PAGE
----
Also this year, two states adopted measures attempting to use the fetal heartbeat as a way to discourage a woman from seeking an abortion. A new law in Oklahoma requires providers to offer a woman the opportunity to hear the fetal heartbeat when an abortion is performed at or after eight weeks postfertilization (or 10 weeks after the woman’s last menstrual period). A new law in Louisiana requires providers to make the heartbeat audible when a woman is seeking an abortion; this requirement necessitates performing a transvaginal ultrasound for abortions performed in the first eight weeks after the woman’s last menstrual period.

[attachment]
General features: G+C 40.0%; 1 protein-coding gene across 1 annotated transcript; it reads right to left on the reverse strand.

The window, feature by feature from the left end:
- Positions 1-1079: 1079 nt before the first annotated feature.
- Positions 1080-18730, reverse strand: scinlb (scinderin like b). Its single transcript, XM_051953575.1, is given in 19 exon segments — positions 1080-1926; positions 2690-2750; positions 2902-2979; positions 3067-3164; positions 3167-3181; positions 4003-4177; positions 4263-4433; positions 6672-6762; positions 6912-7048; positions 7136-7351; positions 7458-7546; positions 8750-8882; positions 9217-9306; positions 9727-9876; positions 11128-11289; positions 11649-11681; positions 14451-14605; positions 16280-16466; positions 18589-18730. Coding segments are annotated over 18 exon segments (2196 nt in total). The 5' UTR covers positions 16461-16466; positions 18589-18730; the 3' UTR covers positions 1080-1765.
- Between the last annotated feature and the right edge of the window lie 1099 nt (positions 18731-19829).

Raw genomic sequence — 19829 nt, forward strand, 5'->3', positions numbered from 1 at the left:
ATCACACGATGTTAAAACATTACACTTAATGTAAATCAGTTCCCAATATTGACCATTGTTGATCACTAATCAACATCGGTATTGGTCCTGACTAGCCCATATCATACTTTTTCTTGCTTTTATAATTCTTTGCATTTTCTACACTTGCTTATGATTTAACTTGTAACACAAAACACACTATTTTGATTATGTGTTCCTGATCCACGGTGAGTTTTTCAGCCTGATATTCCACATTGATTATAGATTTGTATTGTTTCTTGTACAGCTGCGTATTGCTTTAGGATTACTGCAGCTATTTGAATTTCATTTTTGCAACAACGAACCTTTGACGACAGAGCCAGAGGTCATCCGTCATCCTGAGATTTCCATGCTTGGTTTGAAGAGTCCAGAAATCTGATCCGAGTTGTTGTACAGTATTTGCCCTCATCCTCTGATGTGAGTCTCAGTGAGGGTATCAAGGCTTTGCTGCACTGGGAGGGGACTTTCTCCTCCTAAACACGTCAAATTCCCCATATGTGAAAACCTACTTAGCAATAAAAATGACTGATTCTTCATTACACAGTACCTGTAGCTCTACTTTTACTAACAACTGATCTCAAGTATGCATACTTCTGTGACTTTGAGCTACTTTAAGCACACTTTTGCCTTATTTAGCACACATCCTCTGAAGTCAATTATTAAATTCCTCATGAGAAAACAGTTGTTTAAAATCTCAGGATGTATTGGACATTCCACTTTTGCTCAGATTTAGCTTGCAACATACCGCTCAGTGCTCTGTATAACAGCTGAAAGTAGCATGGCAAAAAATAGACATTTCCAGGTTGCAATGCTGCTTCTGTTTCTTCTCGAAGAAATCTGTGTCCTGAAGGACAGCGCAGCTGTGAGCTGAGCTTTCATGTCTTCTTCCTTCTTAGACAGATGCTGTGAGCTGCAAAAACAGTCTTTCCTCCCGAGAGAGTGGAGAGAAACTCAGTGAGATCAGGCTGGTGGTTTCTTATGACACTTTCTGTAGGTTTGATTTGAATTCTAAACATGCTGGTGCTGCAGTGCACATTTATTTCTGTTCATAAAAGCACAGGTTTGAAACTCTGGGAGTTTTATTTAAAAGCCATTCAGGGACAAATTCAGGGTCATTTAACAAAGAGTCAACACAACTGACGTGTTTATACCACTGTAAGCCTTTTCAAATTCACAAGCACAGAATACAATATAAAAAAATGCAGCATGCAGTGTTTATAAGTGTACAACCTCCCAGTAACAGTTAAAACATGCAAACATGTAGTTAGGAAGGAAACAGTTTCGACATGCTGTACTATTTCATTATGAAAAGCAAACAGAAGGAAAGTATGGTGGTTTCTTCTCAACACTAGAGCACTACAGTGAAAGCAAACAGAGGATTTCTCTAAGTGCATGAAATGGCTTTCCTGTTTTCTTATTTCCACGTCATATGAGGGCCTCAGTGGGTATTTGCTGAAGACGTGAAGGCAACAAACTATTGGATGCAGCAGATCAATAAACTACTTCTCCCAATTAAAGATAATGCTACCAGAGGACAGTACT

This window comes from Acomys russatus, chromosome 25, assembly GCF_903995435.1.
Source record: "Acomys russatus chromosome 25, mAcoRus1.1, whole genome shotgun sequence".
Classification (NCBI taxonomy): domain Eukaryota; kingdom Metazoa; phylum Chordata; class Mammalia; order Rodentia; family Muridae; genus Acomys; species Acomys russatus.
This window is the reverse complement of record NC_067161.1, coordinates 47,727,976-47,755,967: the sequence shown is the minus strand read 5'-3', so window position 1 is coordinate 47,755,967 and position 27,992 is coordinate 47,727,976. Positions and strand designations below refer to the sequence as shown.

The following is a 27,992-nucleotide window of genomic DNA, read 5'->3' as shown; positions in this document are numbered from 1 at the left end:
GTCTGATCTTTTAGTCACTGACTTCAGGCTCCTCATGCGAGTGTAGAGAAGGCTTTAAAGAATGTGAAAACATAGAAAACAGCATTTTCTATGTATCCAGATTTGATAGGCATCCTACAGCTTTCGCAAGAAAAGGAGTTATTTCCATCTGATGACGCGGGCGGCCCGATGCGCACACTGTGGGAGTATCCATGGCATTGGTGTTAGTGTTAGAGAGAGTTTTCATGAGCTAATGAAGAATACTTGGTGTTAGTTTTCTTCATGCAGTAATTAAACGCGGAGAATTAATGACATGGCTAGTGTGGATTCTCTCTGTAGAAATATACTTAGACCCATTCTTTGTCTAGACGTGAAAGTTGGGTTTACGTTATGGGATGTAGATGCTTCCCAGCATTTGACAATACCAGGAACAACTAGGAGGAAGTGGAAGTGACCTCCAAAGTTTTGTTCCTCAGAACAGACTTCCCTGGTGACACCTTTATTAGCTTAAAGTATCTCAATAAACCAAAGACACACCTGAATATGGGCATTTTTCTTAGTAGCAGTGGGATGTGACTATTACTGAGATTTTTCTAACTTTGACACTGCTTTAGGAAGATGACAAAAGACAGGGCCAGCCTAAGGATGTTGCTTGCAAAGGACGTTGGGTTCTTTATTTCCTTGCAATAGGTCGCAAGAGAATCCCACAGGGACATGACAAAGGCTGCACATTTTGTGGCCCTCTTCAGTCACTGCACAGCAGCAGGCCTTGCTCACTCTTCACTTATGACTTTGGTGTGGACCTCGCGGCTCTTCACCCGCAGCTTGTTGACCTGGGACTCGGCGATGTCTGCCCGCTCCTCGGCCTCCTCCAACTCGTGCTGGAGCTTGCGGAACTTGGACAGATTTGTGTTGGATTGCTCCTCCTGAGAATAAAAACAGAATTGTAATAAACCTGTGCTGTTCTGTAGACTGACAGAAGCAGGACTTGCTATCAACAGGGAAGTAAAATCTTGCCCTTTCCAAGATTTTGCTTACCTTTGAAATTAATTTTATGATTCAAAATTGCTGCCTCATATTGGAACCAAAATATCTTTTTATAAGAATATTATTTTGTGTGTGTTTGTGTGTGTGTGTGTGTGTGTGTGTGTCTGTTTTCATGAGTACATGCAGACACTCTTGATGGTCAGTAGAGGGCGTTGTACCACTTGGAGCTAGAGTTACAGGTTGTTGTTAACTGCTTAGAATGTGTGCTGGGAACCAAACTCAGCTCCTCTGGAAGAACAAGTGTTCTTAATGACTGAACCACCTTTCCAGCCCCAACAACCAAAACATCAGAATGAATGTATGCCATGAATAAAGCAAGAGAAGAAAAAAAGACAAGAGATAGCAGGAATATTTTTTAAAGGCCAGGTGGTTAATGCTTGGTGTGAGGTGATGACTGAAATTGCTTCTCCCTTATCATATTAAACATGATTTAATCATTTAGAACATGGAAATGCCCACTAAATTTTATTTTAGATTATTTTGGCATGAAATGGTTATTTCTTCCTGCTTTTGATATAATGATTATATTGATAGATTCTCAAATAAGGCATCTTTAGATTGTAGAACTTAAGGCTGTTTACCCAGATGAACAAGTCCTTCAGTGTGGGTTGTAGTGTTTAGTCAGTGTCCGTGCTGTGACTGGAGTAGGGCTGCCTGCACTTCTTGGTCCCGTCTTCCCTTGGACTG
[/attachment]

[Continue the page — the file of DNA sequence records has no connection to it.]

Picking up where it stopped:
Finally, Arizona and South Dakota adopted measures requiring counseling on the negative mental health consequences of abortion, even though this connection has been widely discredited by mental health experts (see Study Purporting to Show Link Between Abortion and Mental Health Outcomes Decisively Debunked); this brings to nine the number of states requiring counseling to include unsubstantiated information on the mental health impact of having an abortion (see Counseling and Waiting Periods for Abortion). Arizona also enacted a provision that would require a woman seeking an abortion because of a fatal fetal impairment to be given information on the availability of fetal hospice services to provide assistance in carrying the pregnancy to term; Minnesota is the only other state with such a requirement.
Family Planning Funding